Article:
I now attend church only on extremely rare occasions, mostly weddings and funerals. This wasn’t always the case, but as time went on, it had changed. I consider myself somewhat spiritual, but organized religion had become too political and judgmental for my taste.
I am familiar with churches both large and small, and I am aware from past experiences that at times improvements have to be made to the structure of a church building and any facilities connected to it. The money came from the congregation of those churches, and not from people who were not members. I was a member of a church that needed its roof fixed, and a loan was obtained with the amount of money that was collected at each mass each Sunday as proof of the ability to repay the debt. But people who belonged to other churches, or no church, were not forced to help pay for the roof. That would have been unthinkable.
So let me see if I got this straight.
I pay income tax and through my rent property tax. Others pay direct property tax if they own a home.
I pay sales taxes.
All this tax money goes to pay for the common good.
I choose not to go to church, so, no church gets my money because I am not there for the collection on Sunday. So if any church wants to do something, I do not pay for it. I have the e afreedom to choose whether or not I will be a member of any given church, and if I choose to give money, I have a choics to which one.
There is a church across the street from my apartment building, and while it is protected by the police and fire department supported through my taxes, and can avail itself of any public infrastructure for which it pays nothing, it can now go to the government when it wants something and get more of my money without me getting anything in return even if it is one of those churches that speaks vitriol and spreads misinformation about me and those like me to engender hate toward us.
Now any church that rejects me as a person and whose belief system is as unacceptable to me as I am to it, can be supported by me through pressure.
Monday, the U.S. Supreme Court ruled 7-2 that the government cannot ban a religious organization from receiving taxpayer funds for programs that they claim do not have religious intent.
A tax exempt, public utility using church in Missouri had been denied funds from a state taxpayer funded program that gives funds for schools who resurface playgrounds with materials made from recycled tires.
Why not use other people’s money for their own project?
SCOTUS ruled that because an organization is based in religion, the government cannot discriminate against it by denying it funds for projects or programs that are not religious in nature.
So now, any religious institution is able to use taxpayer dollars for “non-religious” programs even though a playground can be used for religious purposes like teaching a particular church’s version of the Bible in classes held there.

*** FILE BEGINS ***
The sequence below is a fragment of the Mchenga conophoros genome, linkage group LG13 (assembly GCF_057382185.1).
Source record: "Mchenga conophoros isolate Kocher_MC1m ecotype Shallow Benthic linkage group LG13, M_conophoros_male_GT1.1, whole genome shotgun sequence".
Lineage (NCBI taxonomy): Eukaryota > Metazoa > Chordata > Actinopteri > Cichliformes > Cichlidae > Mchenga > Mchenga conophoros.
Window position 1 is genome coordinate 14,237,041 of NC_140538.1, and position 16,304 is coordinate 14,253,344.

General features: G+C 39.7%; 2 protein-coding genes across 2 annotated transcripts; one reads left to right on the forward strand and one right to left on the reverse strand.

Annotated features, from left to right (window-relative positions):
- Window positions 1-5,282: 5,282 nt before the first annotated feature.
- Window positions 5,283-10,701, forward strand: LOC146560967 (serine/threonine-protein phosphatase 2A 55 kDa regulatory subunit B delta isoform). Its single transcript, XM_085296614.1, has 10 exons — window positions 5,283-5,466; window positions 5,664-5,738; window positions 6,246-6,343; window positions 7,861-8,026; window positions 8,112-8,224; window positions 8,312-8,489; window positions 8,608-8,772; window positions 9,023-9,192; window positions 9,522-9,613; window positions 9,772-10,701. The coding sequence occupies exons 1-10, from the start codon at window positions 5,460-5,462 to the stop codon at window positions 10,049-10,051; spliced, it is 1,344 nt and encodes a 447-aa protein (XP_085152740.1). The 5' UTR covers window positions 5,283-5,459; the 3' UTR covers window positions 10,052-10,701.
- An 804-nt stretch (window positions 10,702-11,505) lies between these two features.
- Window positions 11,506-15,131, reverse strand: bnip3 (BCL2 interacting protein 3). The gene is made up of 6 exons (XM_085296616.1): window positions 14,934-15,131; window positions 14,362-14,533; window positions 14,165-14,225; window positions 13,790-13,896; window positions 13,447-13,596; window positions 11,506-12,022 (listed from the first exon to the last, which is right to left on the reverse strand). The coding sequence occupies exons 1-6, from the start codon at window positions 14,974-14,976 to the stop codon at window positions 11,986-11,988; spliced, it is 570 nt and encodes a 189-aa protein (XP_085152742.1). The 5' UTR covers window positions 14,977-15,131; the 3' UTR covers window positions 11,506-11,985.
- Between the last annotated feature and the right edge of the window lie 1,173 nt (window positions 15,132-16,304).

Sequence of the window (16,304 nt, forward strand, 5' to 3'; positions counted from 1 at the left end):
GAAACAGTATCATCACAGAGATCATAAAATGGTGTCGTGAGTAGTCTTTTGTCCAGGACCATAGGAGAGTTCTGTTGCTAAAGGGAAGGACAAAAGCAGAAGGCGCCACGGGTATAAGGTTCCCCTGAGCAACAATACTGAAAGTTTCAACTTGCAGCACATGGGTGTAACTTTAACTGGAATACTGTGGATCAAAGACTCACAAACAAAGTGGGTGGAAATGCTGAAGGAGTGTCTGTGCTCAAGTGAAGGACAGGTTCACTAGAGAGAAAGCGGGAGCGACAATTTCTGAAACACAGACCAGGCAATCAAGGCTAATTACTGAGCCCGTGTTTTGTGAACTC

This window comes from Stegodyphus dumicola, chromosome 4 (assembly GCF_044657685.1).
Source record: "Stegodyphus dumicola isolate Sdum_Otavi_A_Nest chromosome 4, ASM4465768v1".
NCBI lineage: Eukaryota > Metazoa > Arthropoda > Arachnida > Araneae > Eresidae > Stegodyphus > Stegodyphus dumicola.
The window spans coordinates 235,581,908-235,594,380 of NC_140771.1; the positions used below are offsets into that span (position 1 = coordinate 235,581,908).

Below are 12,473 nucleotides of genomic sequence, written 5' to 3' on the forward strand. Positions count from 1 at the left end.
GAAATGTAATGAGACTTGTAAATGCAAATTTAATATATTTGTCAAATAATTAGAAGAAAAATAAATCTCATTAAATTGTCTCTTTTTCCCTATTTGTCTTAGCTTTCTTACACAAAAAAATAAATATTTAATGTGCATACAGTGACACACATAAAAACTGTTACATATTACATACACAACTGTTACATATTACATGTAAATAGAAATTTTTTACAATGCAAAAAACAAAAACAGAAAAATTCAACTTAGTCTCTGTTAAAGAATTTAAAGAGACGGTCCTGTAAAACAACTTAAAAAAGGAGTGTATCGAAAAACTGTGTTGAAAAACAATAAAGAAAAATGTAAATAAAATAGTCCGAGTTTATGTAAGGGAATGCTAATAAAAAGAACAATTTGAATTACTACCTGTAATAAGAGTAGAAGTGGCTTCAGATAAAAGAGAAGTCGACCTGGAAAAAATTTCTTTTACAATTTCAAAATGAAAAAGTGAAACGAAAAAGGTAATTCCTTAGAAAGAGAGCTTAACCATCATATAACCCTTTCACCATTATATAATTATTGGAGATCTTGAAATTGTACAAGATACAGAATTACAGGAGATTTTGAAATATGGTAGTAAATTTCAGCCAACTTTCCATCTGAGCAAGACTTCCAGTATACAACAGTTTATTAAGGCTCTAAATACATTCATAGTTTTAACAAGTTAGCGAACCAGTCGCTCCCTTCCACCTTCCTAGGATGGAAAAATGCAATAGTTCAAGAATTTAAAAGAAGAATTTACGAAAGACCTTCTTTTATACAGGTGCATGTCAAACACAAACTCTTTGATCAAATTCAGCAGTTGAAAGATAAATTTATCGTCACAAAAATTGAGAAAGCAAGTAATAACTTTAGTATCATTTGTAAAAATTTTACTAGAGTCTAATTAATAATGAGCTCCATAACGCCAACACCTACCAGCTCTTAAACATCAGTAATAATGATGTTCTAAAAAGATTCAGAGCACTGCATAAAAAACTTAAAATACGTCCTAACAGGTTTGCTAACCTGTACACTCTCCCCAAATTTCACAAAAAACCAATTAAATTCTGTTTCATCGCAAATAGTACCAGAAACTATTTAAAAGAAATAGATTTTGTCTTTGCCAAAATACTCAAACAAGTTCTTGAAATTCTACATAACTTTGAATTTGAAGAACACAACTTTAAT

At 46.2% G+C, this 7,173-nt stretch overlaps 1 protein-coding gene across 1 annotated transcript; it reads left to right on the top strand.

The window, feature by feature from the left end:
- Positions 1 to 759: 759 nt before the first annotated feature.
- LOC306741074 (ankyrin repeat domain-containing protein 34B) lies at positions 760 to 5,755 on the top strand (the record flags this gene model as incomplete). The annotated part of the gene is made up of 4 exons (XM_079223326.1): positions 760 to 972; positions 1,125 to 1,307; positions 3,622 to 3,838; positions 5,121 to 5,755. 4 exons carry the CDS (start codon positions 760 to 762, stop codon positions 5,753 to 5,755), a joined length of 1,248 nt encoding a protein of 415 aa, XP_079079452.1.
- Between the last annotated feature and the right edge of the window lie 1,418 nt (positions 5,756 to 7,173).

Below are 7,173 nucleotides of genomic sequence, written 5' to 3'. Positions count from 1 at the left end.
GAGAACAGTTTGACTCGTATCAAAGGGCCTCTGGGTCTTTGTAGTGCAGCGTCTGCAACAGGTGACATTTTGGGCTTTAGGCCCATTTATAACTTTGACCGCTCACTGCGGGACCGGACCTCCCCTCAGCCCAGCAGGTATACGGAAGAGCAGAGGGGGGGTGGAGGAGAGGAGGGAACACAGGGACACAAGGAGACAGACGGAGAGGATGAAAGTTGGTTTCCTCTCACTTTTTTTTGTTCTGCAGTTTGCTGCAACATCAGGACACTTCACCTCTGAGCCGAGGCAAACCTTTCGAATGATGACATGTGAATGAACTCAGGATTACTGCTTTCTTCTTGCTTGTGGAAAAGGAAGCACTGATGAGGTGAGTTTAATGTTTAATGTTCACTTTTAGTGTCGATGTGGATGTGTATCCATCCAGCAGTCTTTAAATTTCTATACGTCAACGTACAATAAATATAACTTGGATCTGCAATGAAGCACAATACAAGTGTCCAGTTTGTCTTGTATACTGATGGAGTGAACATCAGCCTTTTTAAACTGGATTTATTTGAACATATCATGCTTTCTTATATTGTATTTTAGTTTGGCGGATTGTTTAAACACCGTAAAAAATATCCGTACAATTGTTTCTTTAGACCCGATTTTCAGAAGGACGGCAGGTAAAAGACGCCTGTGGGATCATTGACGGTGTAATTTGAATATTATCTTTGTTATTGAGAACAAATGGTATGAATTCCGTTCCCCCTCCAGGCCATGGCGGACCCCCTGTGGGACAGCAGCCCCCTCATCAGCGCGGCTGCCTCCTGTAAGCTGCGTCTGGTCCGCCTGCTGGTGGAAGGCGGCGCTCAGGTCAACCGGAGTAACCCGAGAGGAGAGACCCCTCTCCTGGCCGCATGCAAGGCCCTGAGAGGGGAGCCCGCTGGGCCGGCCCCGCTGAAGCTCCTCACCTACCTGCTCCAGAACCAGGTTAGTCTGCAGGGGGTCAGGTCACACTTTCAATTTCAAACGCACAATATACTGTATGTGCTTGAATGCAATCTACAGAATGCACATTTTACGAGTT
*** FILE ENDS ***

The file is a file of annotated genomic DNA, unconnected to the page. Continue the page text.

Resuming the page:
“Listen to this about Jesus, kids, and then I will let you play on the swings.”
“I’ll let you all climb on the monkey bars right after I tell you that the Bible says all Homosexuals should be put to death. Oh, and while you are climbing on them, remember that homosexual tax money paid for them.”
Such a possibility exists since it was an anti-gay hate group, Alliance Defending Freedom, that argued the case, Trinity Lutheran Church of Columbia v. Comer, on behalf of the church.
Chief Justice John Roberts authored the majority opinion.
“The exclusion of Trinity Lutheran from a public benefit for which it is otherwise qualified, solely because it is a church, is odious to our Constitution . . . and cannot stand.”
Apparently, not handing other people’s tax dollars over to a tax exempt, public infrastructure using entity, amounts to hostility toward religion.
Missouri’s former solicitor general said Trinity Lutheran
“remains free, without any public subsidy, to worship, teach, pray, and practice any other aspect of its faith however it wishes. The state merely declines to offer financial support.”
Justice Sonia Sotomayor stated from the bench,
“To hear the Court tell it, this is a simple case about recycling tires to resurface a playground. The stakes are higher. This case is about nothing less than the relationship between religious institutions and the civil government—that is, between church and state. The Court today profoundly changes that relationship by holding, for the first time, that the Constitution requires the government to provide public funds directly to a church. Its decision slights both our precedents and our history, and its reasoning weakens this country’s longstanding commitment to a separation of church and state beneficial to both.
Properly understood then, this is a case about whether Missouri can decline to fund improvements to the facilities the Church uses to practice and spread its religious views. This Court has repeatedly warned that funding of exactly this kind—payments from the government to a house of worship—would cross the line drawn by the Establishment Clause.